Current research projects
Academic Freedom in the People's Republic of China
Principle Investigator: Prof. Dr. Katrin Kinzelbach
Researcher: Dr. Alexandra Kaiser
Duration: 1. July 2021 – 31. December 2023
Funding: German Federal Ministry of Education and Research
The project explores the legal and institutional framework of the “freedom indispensable for scientific research” as well as the empirical reality of this freedom in China. To understand the current opportunities and limits in the Chinese research and innovation system, it is necessary to examine academic freedom in the era of Xi Jinping from a socio-legal perspective. Our project focuses the institutional autonomy of Chinese universities, and on the freedom of academic exchange, which are both subdimensions of academic freedom as enshrined under international law. Taking international law as the benchmark, we are particularly interested in evaluating developments since President Xi Jinping assumed office in 2013. We analyze relevant primary sources, including statutory provisions, policy guidelines, political documents as well as statutes of select universities. Furthermore, we examine the empirical reality of institutional autonomy by undertaking case studies. Together with the German Centre for Higher Education Research and Science Studies, we will undertake a pilot bibliometric study to measure the freedom of academic exchange in different disciplines. Last but not least, we will conduct interviews and a survey amongst scholars. The project aims to broaden our understanding regarding the opportunities and limits of scientific collaboration with Chinese partners.
Researchers: Lama Ranjous and Raphaela Edler
Duration: 01. September 2022 – 31. August 2025
Funding: German Federal Ministry of Education and Research
The project “Geospatial data for the digital documentation of human rights violations” (GeoDatRights) aims to a) use satellite-based remote sensing and social media data to investigate the destruction and military appropriation of educational institutions in war zones, and b) to enhance, over the course of the project, human rights-related digital analysis skills in German academia. FAU has already established a distinctive human rights profile and wants to expand this in a future-oriented manner. Internationally, digital human rights investigations are playing an increasingly important role in research and teaching; in Germany, only a few non-governmental organisations address the topic so far, in particular the Syrian-led organisation Mnemonic, whose comprehensive digital archive will be made accessible for the project’s researchers. Attacks on educational institutions in Syria are the focus of our analysis. The intergovernmental Safe Schools Declaration contains a series of commitments to strengthen the protection of education from attack, and to limit the use of schools and universities for military purposes. Signatory states to the Safe Schools Declaration (including Germany in 2018) have agreed to a series of commitments that include the need to collect data about attacks on educational institutions. With this project, we explore the usability of geospatial data for this purpose, drawing on interdisciplinary cooperation involving political scientists focused on empirical human rights research and geographers who will contribute, in addition to their regional expert knowledge, methodological competence from digital geography.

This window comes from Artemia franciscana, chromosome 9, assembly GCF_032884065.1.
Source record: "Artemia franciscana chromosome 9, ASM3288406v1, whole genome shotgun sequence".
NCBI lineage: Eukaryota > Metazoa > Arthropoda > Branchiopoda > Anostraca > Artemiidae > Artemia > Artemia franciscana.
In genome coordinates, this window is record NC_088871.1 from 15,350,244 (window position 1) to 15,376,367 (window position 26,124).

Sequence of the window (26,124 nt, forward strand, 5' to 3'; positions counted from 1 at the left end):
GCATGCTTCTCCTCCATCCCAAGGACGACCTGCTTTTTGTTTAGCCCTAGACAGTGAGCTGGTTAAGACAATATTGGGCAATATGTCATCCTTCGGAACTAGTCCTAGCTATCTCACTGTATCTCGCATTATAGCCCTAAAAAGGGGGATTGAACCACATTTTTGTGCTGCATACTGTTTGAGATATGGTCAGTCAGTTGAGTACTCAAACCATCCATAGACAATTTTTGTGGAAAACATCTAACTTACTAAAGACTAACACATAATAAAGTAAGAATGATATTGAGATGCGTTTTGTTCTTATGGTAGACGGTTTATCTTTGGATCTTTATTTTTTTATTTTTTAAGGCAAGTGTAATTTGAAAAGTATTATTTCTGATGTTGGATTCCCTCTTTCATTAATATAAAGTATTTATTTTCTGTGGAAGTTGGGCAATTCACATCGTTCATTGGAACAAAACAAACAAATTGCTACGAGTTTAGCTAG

Academic Freedom, Globalised Scholarship and the Rise of Authoritarian China“
Researcher: Dr. Eva Seiwert
Duration: 1. September 2021 – 29. February 2024
Funding: German Research Foundation
In August 2021, the research project Academic Freedom, Globalised Scholarship and the Rise of Authoritarian China started under the leadership of Prof. Dr. Katrin Kinzelbach and Prof. Dr. Eva Pils (KCL). The project is funded by the German Research Foundation (DFG) and the Arts and Humanities Research Council (AHRC). The collaborative German-UK research project brings together a team of scholars working in the fields of law, political studies, Chinese area studies, human rights and moral philosophy. Together with our partners at King’s College London (KCL), we investigate how transnational authoritarian influence shapes concrete relationships of academic cooperation and exchange with academic actors in China. At FAU, the Research Associate in this project is Dr. Eva Seiwert.